Patients with a history of anaphylactic reaction to a variety of allergens may have a
more severe reaction on repeated challenge while taking beta blockers, and may be
unresponsive to the usual doses of adrenaline used to treat allergic reaction.
As with other beta-blocking agents sotalol hydrochloride should be used with caution
in patients undergoing surgery, and in association with anaesthetics that cause
myocardial depression, such as cyclopropane or trichloroethylene (see ‘Interaction
with other medicinal products and other forms of interaction’ section 4.5.).
Caution should be exercised in patients with diabetes (especially labile diabetes) or
with a history of episodes of spontaneous hypoglycaemia, since beta-blockade may
mask some important signs of the onset of hypoglycaemia, e.g. tachycardia.
Beta-blockade may mask certain clinical signs of hyperthyroidism (e.g. tachycardia).
Patients suspected of developing thyrotoxicosis should be carefully managed to avoid
abrupt withdrawal of beta-blockade which might be followed by the exacerbation of
symptoms of hyperthyroidism, including thyroid storm.
As sotalol is mainly eliminated via the kidneys the dose should be adjusted in patients
with renal impairment (see ‘Posology and method of administration’ section 4.2.).
Beta-blocking drugs have been reported rarely to exacerbate the symptoms of
Patients with rare hereditary problems of galactose intolerance, the Lapp lactase
deficiency or glucose-galactose malabsorption should not take this medicine because
it contains lactose
Interaction with other medicinal products and other forms of interaction
Class IA antiarrhythmic drugs (e.g. disopyramide, quinidine and procainamide) and
other antiarrhythmics such as amiodarone and bepridil are not recommended for
concomitant therapy with sotalol hydrochloride because of their propensity to prolong
refractoriness (see section 4.4 Special Warning and precaution). Use of other betablockers with sotalol hydrochloride may result in additive Class II defects.
Other drugs prolonging the QT-interval
Use sotalol hydrochloride with great caution with drugs that prolong QT-interval such
as phenothiazines, pimozide, tricyclic antidepressants, terfenadine, mizolastine,
levacetylmethadol and astemizole. Drugs that have been associated with an increased
risk of torsades de pointes include erythromycin IV, halofantrine, pentamidine, and
Beta-adrenergic blocking agents may impede the compensatory cardiovascular
reactions associated with hypotension or shock that may be produced by floctafenine.
Calcium channel blockers
Simultaneous use of beta-blocking agents and calcium channel blockers, have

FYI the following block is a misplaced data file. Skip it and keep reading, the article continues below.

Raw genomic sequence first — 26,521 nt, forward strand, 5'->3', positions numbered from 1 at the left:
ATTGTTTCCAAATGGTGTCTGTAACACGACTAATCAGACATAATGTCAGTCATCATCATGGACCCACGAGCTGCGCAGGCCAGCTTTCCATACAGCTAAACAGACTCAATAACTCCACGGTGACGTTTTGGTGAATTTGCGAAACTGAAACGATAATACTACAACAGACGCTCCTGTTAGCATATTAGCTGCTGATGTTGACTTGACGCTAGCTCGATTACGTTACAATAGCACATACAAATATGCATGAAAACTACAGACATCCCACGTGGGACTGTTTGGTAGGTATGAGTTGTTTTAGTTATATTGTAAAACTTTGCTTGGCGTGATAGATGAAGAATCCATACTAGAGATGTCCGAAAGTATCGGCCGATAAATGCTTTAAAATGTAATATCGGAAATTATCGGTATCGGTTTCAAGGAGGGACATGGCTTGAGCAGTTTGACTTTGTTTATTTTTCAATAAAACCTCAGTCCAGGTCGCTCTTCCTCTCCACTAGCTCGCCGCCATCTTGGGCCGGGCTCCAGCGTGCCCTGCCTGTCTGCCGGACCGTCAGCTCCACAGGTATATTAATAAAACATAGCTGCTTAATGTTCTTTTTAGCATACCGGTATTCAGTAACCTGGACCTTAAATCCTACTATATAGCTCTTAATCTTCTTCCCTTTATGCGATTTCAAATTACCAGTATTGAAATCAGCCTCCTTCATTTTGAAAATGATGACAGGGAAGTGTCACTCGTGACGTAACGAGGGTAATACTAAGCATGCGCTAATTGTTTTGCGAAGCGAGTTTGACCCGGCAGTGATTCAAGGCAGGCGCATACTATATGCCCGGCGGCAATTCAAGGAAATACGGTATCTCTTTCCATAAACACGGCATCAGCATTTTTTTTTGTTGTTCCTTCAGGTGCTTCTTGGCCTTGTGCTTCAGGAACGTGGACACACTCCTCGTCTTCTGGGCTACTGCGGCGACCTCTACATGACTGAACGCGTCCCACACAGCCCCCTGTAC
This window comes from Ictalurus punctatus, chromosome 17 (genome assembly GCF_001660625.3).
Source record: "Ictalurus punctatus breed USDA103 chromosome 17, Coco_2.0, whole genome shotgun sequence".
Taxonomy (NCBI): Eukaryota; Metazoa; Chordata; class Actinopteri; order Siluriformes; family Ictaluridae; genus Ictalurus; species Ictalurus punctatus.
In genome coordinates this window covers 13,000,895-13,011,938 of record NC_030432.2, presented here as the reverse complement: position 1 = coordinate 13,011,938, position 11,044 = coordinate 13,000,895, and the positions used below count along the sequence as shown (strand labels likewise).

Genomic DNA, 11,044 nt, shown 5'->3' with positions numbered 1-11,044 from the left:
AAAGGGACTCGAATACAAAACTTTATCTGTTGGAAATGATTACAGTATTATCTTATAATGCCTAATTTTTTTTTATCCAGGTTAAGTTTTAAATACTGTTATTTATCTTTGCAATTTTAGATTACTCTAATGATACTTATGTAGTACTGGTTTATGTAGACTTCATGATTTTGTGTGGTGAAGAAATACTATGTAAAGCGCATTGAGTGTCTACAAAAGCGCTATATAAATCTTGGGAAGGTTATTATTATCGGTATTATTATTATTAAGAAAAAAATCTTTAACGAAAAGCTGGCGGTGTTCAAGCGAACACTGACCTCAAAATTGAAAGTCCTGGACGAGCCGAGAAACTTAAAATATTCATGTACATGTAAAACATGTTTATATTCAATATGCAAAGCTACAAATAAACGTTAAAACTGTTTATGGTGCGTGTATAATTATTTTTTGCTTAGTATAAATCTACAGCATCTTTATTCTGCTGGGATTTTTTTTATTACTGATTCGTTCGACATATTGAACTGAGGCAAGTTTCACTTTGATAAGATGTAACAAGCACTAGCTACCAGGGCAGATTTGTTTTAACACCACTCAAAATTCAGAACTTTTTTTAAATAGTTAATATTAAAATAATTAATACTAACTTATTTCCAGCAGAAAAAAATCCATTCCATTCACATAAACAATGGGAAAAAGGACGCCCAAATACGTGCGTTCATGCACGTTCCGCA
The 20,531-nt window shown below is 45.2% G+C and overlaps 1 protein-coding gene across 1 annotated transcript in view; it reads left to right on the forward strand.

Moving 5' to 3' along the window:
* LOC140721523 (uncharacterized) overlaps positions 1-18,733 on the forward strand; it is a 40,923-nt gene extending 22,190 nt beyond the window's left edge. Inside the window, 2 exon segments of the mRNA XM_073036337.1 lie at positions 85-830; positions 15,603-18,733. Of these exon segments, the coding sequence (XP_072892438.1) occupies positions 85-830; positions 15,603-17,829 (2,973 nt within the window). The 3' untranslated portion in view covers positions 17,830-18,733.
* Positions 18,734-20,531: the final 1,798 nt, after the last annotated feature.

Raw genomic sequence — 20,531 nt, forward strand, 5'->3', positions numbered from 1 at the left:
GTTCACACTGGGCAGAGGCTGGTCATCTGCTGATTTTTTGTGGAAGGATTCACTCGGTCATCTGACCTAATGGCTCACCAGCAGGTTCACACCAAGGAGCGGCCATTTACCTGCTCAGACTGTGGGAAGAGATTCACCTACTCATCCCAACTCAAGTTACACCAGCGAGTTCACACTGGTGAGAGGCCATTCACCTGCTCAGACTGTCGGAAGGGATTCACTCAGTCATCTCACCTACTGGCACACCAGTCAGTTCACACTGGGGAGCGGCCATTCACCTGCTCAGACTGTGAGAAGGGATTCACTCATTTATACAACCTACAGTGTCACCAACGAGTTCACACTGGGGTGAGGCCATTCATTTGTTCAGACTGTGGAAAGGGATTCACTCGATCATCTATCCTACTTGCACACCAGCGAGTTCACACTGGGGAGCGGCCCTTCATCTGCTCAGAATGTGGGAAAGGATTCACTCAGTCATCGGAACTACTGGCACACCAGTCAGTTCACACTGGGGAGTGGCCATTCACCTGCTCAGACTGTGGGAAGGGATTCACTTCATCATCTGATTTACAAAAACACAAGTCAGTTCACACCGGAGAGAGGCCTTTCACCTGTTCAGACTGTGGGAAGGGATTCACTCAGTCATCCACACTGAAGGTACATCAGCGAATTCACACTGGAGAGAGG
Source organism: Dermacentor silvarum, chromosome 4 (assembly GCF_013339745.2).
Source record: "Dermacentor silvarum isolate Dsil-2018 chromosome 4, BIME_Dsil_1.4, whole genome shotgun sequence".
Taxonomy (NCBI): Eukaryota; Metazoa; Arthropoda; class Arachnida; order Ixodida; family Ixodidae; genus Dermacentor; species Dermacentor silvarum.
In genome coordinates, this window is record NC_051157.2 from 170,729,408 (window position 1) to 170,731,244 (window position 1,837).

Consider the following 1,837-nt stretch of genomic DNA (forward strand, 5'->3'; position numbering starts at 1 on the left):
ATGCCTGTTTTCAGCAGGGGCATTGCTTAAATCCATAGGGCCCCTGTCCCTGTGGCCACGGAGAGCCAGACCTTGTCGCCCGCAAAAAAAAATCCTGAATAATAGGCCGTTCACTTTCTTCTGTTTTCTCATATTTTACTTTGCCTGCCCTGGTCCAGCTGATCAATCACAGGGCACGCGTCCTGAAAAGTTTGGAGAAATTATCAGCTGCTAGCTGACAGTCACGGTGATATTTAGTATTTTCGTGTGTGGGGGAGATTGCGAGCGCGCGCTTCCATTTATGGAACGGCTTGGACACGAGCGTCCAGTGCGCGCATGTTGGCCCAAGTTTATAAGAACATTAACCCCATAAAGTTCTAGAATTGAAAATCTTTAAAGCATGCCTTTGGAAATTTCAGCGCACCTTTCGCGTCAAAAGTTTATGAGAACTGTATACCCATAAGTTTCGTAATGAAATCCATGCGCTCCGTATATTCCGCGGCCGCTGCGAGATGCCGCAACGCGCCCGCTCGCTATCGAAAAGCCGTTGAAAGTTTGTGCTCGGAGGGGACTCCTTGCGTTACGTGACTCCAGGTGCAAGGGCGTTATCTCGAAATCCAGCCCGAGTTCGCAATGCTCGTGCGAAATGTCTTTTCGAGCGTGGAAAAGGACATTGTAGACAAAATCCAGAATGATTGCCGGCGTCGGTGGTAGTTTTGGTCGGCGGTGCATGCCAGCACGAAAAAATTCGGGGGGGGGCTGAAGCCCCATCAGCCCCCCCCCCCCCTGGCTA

resulted in hypotension, bradycardia, conduction defects and cardiac failure.
Cardiodepressant calcium channel blockers such as verapamil and diltiazem
demonstrate additive effects on atrioventricular conduction and ventricular function,
Potassium – Depleting Diuretics:
Hypokalaemia or hypomagnesaemia may occur, increasing the potential for torsade
de pointes (see Special Warnings and Precautions for Use).
Other Potassium-depleting diuretics
amphotericin B (IV), corticosteroids (systemic administration) and some laxatives
(also potassium-depleting) may be associated with the hypokalemia. Potassiumlevels
should be monitored and corrected appropriately during concommitant administration
Beta-blocking drugs may potentiate the rebound hypertension sometimes observed
after the discontinuation of clonidine. Therefore the beta-blocker should be
discontinued slowly several days before the gradual withdrawal of clonidine.
Single and multiple doses of sotalol hydrochloride do not significantly affect serum
digoxin levels. Proarrhythmic events were more common in sotalol hydrochloride
treated patients also receiving digitalis glycosides; however, this may be related to the
presence of CHF, a known risk factor for proarrhythmia, in patients receiving digitalis
glycosides. Association of digitalis glycosides with beta-blockers may increase
auriculo-ventricular conduction time.
Concomitant use of catecholamine-depleting drugs, such as reserpine, guanethidine,
or alpha methyldopa, with a beta-blocker may produce an excessive reduction of
resting sympathetic nervous tone. Patients should be closely monitored for evidence
of hypotension and/or marked bradycardia which may produce syncope.
Insulin and oral hypoglycaemics
Hyperglycaemia may occur, and the dosage of antidiabetic drugs may require